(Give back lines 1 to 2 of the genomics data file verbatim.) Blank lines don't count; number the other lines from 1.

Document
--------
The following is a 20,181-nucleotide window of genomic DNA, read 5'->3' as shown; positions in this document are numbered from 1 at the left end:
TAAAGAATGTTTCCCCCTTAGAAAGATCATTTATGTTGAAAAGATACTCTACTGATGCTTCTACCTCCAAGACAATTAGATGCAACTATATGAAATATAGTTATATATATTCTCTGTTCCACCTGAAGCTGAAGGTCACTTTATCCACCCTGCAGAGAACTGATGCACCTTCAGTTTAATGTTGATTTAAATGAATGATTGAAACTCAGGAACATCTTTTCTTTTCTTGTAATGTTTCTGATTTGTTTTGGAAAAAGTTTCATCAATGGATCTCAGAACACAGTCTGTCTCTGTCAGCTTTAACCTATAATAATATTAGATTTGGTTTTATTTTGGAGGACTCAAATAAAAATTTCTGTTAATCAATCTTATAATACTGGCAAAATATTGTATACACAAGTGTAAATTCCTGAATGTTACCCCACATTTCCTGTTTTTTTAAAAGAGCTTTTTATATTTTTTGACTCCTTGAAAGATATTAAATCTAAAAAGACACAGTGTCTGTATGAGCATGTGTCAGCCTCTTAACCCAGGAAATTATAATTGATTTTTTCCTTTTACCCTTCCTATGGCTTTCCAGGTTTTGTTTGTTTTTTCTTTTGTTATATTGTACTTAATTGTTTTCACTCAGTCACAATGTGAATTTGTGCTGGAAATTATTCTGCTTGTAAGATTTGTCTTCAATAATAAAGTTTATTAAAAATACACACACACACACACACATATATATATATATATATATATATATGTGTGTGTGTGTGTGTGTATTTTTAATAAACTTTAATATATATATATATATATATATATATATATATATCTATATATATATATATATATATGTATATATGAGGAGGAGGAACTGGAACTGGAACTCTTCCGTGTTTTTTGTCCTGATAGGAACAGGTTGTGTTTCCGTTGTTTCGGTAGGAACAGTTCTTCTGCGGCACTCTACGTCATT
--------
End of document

The following is a 20,181-nucleotide window of genomic DNA, read 5'->3' as shown; positions in this document are numbered from 1 at the left end:
TAAAGAATGTTTCCCCCTTAGAAAGATCATTTATGTTGAAAAGATACTCTACTGATGCTTCTACCTCCAAGACAATTAGATGCAACTATATGAAATATAGTTATATATATTCTCTGTTCCACCTGAAGCTGAAGGTCACTTTATCCACCCTGCAGAGAACTGATGCACCTTCAGTTTAATGTTGATTTAAATGAATGATTGAAACTCAGGAACATCTTTTCTTTTCTTGTAATGTTTCTGATTTGTTTTGGAAAAAGTTTCATCAATGGATCTCAGAACACAGTCTGTCTCTGTCAGCTTTAACCTATAATAATATTAGATTTGGTTTTATTTTGGAGGACTCAAATAAAAATTTCTGTTAATCAATCTTATAATACTGGCAAAATATTGTATACACAAGTGTAAATTCCTGAATGTTACCCCACATTTCCTGTTTTTTTAAAAGAGCTTTTTATATTTTTTGACTCCTTGAAAGATATTAAATCTAAAAAGACACAGTGTCTGTATGAGCATGTGTCAGCCTCTTAACCCAGGAAATTATAATTGATTTTTTCCTTTTACCCTTCCTATGGCTTTCCAGGTTTTGTTTGTTTTTTCTTTTGTTATATTGTACTTAATTGTTTTCACTCAGTCACAATGTGAATTTGTGCTGGAAATTATTCTGCTTGTAAGATTTGTCTTCAATAATAAAGTTTATTAAAAATACACACACACACACACACATATATATATATATATATATATATATGTGTGTGTGTGTGTGTGTATTTTTAATAAACTTTAATATATATATATATATATATATATATATATATATCTATATATATATATATATATATGTATATATGAGGAGGAGGAACTGGAACTGGAACTCTTCCGTGTTTTTTGTCCTGATAGGAACAGGTTGTGTTTCCGTTGTTTCGGTAGGAACAGTTCTTCTGCGGCACTCTACGTCATT